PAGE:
Miami, December 23, 2020 — Cuban authorities must stop harassing and intimidating journalist Carlos Manuel Álvarez, and allow all members of the press to report freely, the Committee to Protect Journalists said today.
On December 21, at about 2 p.m., security agents in the Playa municipality of Havana summoned Álvarez to a local police station, where they interrogated him for more than two hours and then forcibly transferred him to his family’s home in Cárdenas, in Matanzas province, according to press reports and a video the journalist posted to Facebook.
Álvarez is the director of the Cuban online literary journalism magazine El Estornudo, and also contributes reporting to Spanish newspaper El País, according to those reports.
In the days leading up to the summons, Álvarez was held in de facto house arrest, with security agents stationed outside his home, monitoring him and barring him from leaving, according to news reports. During the interrogation, security officers questioned Álvarez about leaving his home in the evening of December 19, asking where he went and who he met with, he said in the Facebook video.
While being transferred from Havana to Cárdenas, Álvarez briefly escaped custody, but agents found him and assaulted him, and then forced him back in the car, according to those reports and Álvarez’s Facebook video, which showed numerous scratches on his arm that he said were inflicted by the agents.
Álvarez told CPJ yesterday via messaging app that he was scheduled to be interrogated again that day. In his video, Álvarez expressed concern that authorities would jail him if he attempted to leave Cárdenas.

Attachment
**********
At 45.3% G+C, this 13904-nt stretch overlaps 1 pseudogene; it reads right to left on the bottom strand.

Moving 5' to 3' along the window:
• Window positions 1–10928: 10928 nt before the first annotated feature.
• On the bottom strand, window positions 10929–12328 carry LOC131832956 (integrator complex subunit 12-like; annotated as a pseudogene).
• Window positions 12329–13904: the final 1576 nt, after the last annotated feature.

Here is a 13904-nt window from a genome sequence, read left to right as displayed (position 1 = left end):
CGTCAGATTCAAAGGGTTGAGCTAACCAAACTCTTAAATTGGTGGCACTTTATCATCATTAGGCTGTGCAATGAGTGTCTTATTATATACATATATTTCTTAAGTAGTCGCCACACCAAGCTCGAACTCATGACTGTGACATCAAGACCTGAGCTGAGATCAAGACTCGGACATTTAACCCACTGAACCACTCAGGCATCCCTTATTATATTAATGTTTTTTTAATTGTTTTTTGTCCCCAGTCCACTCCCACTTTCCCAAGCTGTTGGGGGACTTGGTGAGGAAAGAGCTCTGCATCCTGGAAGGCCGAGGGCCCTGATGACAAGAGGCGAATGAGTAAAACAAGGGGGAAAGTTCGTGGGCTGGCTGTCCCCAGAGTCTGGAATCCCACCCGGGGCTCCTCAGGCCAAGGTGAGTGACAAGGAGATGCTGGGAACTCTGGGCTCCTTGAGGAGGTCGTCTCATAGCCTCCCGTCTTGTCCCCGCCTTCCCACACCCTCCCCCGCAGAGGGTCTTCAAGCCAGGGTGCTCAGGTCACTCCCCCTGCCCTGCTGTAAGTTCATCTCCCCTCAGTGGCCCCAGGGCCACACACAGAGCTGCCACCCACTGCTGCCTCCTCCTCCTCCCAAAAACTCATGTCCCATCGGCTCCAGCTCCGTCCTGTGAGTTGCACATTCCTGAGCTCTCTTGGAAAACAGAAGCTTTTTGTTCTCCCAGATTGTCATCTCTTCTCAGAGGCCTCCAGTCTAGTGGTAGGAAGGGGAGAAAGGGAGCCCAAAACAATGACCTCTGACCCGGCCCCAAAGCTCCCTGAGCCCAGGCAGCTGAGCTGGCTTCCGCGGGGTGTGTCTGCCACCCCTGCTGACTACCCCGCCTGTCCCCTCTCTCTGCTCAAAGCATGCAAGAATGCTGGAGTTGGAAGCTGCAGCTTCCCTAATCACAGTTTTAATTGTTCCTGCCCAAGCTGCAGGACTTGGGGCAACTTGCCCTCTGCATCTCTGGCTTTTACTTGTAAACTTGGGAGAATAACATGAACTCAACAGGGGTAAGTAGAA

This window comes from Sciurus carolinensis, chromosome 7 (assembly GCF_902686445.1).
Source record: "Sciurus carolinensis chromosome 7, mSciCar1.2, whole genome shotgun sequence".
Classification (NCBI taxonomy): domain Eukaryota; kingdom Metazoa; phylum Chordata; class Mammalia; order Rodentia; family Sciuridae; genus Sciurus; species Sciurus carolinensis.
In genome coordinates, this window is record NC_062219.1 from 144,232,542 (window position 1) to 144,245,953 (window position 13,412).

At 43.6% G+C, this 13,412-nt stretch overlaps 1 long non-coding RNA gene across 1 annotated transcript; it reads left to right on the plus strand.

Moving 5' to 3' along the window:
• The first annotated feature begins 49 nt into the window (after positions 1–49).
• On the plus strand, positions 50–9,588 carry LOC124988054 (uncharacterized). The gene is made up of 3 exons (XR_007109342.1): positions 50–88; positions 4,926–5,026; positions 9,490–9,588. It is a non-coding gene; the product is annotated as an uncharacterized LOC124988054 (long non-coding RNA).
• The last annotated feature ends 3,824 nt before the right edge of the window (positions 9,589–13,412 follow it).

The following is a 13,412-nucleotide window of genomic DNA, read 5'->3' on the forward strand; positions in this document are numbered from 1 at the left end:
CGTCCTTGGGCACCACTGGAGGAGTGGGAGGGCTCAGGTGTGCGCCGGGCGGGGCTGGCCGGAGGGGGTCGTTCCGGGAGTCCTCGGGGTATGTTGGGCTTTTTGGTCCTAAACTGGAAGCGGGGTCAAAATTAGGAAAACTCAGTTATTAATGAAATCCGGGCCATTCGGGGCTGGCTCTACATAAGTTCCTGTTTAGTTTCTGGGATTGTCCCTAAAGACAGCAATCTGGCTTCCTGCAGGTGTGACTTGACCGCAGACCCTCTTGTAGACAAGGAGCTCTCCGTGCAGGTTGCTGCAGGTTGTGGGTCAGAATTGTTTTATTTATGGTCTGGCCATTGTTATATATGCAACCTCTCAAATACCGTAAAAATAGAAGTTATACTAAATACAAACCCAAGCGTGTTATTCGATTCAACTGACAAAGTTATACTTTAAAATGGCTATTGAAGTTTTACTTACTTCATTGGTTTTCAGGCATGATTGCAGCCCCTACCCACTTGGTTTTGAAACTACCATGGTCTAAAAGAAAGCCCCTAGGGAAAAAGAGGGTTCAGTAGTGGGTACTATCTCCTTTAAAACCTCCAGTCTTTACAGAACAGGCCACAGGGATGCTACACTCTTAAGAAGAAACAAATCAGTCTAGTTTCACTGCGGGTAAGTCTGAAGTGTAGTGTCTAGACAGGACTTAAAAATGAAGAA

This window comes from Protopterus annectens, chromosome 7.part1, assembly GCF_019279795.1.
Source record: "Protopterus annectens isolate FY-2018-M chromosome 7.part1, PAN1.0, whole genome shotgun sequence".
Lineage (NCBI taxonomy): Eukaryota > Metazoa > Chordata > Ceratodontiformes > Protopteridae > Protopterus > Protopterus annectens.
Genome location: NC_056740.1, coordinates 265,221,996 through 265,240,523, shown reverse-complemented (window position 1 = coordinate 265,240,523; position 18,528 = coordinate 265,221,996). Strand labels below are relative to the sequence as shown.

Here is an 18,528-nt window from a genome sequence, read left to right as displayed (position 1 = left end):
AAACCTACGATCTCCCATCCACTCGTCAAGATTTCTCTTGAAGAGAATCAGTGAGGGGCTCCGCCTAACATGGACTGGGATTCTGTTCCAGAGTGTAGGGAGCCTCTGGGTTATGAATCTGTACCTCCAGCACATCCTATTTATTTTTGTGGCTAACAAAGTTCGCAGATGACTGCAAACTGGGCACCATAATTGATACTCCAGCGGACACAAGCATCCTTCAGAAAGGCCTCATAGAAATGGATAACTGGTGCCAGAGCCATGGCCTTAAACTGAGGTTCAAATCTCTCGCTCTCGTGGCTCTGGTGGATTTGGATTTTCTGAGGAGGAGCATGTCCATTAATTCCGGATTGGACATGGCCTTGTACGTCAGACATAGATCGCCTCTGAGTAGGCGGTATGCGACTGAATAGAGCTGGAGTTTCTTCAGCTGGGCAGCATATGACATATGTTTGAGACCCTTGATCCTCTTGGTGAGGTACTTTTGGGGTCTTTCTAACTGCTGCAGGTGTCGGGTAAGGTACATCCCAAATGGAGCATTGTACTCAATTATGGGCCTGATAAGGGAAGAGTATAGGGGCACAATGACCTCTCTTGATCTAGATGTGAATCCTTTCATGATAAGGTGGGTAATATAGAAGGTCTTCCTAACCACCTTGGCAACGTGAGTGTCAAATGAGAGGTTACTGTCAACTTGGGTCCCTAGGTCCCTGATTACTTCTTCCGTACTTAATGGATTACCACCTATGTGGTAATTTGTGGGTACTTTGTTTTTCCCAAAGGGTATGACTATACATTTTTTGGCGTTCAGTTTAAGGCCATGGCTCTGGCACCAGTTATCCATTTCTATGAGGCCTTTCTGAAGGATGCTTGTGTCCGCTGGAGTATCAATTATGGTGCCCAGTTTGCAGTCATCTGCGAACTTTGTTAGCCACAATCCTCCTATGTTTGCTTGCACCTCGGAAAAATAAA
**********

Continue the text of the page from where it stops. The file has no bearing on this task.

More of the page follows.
In recent weeks, Álvarez has been subject to at least 17 days of de facto house arrest, and was previously detained when he tried to visit his parents, according to press reports and a Facebook post by El Estornudo.
“Cuban authorities must immediately cease their sustained and vicious harassment campaign against journalist Carlos Manuel Álvarez,” said CPJ Central and South America Program Senior Researcher Ana Cristina Núñez. “Cuba has the most hostile environment in the Americas for the press, and the continued harassment of journalists that we have seen there in the past weeks indicates that, contrary to the regime’s propaganda, the situation is worsening.”
Álvarez is a member of the local freedom of expression group the San Isidro Movement, and has recently reported for El País on the government’s crackdown on protests organized by the movement.
Álvarez was scheduled to participate on December 21 in an online course on investigative journalism along with Salvadorian journalist Óscar Martínez, according to media reports. He missed the event, having received a call to appear at exactly 2 p.m. at the police station for a “matter of urgency,” according to media reports.
Cuban authorities have repeatedly harassed journalists since protests affiliated with the San Isidro Movement began in late November, as CPJ has documented.
CPJ emailed the Cuban National Revolutionary Police and the Ministry of the Interior for comment, but did not receive any responses.